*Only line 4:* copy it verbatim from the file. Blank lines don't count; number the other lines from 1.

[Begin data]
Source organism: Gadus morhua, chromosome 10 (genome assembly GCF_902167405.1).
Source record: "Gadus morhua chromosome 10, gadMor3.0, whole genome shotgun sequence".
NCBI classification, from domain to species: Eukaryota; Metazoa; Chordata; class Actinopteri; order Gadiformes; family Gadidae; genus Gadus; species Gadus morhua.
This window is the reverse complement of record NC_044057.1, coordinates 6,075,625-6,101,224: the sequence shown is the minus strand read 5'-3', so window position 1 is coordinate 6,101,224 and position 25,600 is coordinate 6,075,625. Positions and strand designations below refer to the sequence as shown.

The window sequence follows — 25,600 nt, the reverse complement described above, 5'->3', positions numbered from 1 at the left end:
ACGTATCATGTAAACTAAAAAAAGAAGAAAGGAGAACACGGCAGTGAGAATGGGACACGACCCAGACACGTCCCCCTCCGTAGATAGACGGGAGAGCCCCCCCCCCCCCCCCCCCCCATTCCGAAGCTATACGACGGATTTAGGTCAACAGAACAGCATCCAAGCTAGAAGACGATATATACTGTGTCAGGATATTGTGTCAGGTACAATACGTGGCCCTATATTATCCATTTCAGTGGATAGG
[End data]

This window is the reverse complement of record NC_044057.1, coordinates 6,075,625-6,101,224: the sequence shown is the minus strand read 5'-3', so window position 1 is coordinate 6,101,224 and position 25,600 is coordinate 6,075,625. Positions and strand designations below refer to the sequence as shown.